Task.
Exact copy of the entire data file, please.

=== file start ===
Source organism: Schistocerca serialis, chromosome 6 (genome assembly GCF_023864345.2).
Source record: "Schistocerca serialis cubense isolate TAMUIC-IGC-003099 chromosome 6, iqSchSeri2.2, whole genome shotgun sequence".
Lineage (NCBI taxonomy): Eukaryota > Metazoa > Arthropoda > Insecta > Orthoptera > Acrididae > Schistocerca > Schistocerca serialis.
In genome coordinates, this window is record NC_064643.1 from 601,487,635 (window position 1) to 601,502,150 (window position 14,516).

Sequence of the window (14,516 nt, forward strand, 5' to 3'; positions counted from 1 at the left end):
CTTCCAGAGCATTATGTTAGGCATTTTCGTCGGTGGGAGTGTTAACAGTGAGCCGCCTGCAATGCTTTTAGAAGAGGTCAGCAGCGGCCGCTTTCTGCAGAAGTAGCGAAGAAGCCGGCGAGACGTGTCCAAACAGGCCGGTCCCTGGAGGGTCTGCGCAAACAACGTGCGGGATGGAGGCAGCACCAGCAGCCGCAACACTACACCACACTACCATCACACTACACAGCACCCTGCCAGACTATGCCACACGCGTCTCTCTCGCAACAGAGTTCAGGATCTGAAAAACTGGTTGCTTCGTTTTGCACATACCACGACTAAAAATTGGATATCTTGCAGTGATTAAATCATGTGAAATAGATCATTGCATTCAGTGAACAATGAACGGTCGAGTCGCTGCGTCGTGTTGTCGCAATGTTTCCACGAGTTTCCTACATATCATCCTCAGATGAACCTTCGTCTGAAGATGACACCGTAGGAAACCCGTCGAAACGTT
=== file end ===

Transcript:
Source organism: Schistocerca serialis, chromosome 6 (genome assembly GCF_023864345.2).
Source record: "Schistocerca serialis cubense isolate TAMUIC-IGC-003099 chromosome 6, iqSchSeri2.2, whole genome shotgun sequence".
Lineage (NCBI taxonomy): Eukaryota > Metazoa > Arthropoda > Insecta > Orthoptera > Acrididae > Schistocerca > Schistocerca serialis.
In genome coordinates, this window is record NC_064643.1 from 601,487,635 (window position 1) to 601,502,150 (window position 14,516).

Sequence of the window (14,516 nt, forward strand, 5' to 3'; positions counted from 1 at the left end):
CTTCCAGAGCATTATGTTAGGCATTTTCGTCGGTGGGAGTGTTAACAGTGAGCCGCCTGCAATGCTTTTAGAAGAGGTCAGCAGCGGCCGCTTTCTGCAGAAGTAGCGAAGAAGCCGGCGAGACGTGTCCAAACAGGCCGGTCCCTGGAGGGTCTGCGCAAACAACGTGCGGGATGGAGGCAGCACCAGCAGCCGCAACACTACACCACACTACCATCACACTACACAGCACCCTGCCAGACTATGCCACACGCGTCTCTCTCGCAACAGAGTTCAGGATCTGAAAAACTGGTTGCTTCGTTTTGCACATACCACGACTAAAAATTGGATATCTTGCAGTGATTAAATCATGTGAAATAGATCATTGCATTCAGTGAACAATGAACGGTCGAGTCGCTGCGTCGTGTTGTCGCAATGTTTCCACGAGTTTCCTACATATCATCCTCAGATGAACCTTCGTCTGAAGATGACACCGTAGGAAACCCGTCGAAACGTT